JEFFERSON CITY, Mo. – Missouri Governor Mike Parson said Wednesday that while COVID-19 isn’t finished with the state, the COVID-19 crisis is over in the state.

During an afternoon news conference, Parson announced that the state will transition to an endemic recovery phase, meaning that the state will treat COVID-19 like it does other viruses, effective on Friday.

In this new phase, universal contact tracing will end, along with daily reporting of figures related to positivity rates, testing, and vaccinated persons. That data will now be available on a weekly basis.

“The COVID-19 crisis is over in the state of Missouri,” Parson said, while he and Department of Health and Senior Services Acting Director Paula Nickelson acknowledged the potential for new variants and surges.

Through Tuesday, according to the Missouri Department of Health and Senior Services (DHSS), the state has recorded 1,131,632 cumulative cases of SARS-CoV-2—an increase of 168 positive cases (PCR testing only)—and 16,134 total deaths as of Tuesday, March 29, an increase of 89 from the day prior. That’s a case fatality rate of 1.43%.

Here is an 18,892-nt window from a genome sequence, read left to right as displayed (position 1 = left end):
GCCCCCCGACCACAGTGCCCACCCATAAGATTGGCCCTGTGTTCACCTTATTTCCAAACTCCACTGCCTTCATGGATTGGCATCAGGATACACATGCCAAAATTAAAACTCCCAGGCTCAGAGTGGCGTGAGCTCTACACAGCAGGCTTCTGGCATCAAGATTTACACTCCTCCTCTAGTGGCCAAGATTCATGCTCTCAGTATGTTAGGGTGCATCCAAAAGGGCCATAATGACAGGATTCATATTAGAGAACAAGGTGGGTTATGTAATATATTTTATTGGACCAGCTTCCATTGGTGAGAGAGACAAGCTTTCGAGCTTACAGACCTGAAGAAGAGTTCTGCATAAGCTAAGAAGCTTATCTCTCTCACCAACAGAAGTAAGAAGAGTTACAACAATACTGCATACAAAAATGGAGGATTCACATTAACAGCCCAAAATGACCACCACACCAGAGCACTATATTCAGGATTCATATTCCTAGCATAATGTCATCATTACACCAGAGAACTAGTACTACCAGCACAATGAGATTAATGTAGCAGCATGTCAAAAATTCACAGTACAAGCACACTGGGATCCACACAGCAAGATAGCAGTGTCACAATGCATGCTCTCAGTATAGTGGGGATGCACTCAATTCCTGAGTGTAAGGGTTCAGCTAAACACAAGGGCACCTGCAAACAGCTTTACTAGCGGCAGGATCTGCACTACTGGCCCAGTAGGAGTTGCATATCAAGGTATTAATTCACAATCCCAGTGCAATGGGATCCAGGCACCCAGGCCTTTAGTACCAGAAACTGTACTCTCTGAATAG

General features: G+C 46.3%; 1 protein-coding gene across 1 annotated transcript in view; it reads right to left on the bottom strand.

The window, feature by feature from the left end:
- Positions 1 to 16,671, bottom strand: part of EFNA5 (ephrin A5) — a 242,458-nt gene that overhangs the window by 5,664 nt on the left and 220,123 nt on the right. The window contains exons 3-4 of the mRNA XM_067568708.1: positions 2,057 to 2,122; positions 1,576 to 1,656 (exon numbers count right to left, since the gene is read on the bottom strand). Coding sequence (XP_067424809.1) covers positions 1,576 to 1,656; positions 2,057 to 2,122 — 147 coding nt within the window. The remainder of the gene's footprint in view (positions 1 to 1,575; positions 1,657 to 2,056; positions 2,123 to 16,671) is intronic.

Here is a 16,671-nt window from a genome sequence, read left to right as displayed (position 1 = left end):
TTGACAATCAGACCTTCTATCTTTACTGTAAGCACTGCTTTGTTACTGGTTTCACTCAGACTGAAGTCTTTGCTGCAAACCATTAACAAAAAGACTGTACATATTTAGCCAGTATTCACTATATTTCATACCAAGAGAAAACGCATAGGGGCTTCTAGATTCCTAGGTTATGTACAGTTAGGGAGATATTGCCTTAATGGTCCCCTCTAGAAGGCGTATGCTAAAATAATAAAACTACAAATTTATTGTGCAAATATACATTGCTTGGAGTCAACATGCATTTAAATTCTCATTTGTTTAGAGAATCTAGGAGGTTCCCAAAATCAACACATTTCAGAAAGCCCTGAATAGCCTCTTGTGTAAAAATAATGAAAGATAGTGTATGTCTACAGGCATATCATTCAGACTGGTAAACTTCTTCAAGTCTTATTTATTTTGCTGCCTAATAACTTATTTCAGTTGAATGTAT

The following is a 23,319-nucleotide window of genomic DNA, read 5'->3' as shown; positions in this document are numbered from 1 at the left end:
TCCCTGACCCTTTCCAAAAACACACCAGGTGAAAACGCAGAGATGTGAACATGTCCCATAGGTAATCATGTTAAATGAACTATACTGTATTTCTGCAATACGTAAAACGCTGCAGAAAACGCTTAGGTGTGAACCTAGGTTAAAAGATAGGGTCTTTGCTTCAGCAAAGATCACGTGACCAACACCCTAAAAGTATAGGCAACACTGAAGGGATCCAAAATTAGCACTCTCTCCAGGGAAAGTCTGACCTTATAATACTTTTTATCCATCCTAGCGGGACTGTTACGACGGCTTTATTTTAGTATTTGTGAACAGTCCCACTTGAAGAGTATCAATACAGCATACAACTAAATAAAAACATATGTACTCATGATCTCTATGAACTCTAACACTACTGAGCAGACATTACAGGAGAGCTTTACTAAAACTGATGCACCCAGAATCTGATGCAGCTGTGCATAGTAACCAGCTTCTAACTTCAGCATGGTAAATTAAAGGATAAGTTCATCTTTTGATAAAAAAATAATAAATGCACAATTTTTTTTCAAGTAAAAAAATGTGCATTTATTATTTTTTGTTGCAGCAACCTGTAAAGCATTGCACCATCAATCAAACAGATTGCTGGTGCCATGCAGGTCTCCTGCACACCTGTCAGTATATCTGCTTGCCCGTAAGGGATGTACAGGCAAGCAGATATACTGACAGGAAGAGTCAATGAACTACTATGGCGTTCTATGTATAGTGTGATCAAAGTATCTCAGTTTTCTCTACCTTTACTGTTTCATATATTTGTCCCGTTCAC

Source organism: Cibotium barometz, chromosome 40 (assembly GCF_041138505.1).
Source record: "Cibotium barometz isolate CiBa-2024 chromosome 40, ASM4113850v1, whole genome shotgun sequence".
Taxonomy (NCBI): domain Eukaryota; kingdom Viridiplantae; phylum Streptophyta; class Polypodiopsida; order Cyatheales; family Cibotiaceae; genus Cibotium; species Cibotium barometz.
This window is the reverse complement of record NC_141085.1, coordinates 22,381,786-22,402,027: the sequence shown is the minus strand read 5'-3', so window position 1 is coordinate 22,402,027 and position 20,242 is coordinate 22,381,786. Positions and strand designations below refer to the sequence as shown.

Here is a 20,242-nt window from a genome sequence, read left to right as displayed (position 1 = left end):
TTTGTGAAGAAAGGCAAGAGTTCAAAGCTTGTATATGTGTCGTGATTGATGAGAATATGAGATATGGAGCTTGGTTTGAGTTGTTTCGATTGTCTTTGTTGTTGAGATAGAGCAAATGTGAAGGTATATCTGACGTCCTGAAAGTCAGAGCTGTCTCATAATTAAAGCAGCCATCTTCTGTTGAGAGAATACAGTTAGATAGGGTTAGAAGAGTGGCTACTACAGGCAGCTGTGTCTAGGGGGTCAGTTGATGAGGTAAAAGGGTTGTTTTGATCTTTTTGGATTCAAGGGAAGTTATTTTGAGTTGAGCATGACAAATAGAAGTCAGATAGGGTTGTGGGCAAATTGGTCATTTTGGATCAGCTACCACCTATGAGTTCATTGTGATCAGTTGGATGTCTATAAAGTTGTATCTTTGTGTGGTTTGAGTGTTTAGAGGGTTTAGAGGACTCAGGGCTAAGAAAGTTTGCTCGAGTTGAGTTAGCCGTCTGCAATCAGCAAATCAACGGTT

It’s important to keep in mind that not all cases and deaths announced on a particular day occurred in the last 24 hours.

Through Tuesday, the state has administered 14,141 doses—including booster shots—of the vaccine in the last 7 days (this metric is subject to a delay, meaning the last three days are not factored in). The highest vaccination rates are among people over 65.

Vaccination remains the safest way to achieve herd immunity. Herd immunity for COVID-19 requires 80% to 90% of the population to have immunity, either by vaccination or recovery from the virus.

State health officials report 63.6% of the total population has received at least one dose of the vaccine. Approximately 74.6% of all adults 18 years of age and older have initiated the process.

But how many have tested positive and died from COVID after getting all their shots?

8.11% of 3.47 million fully vaccinated Missourians (or 281,679 people) have tested positive for COVID-19 since Jan. 1, 2021. And 1,868 people (or 0.05%) of those vaccinated individuals have died from the virus.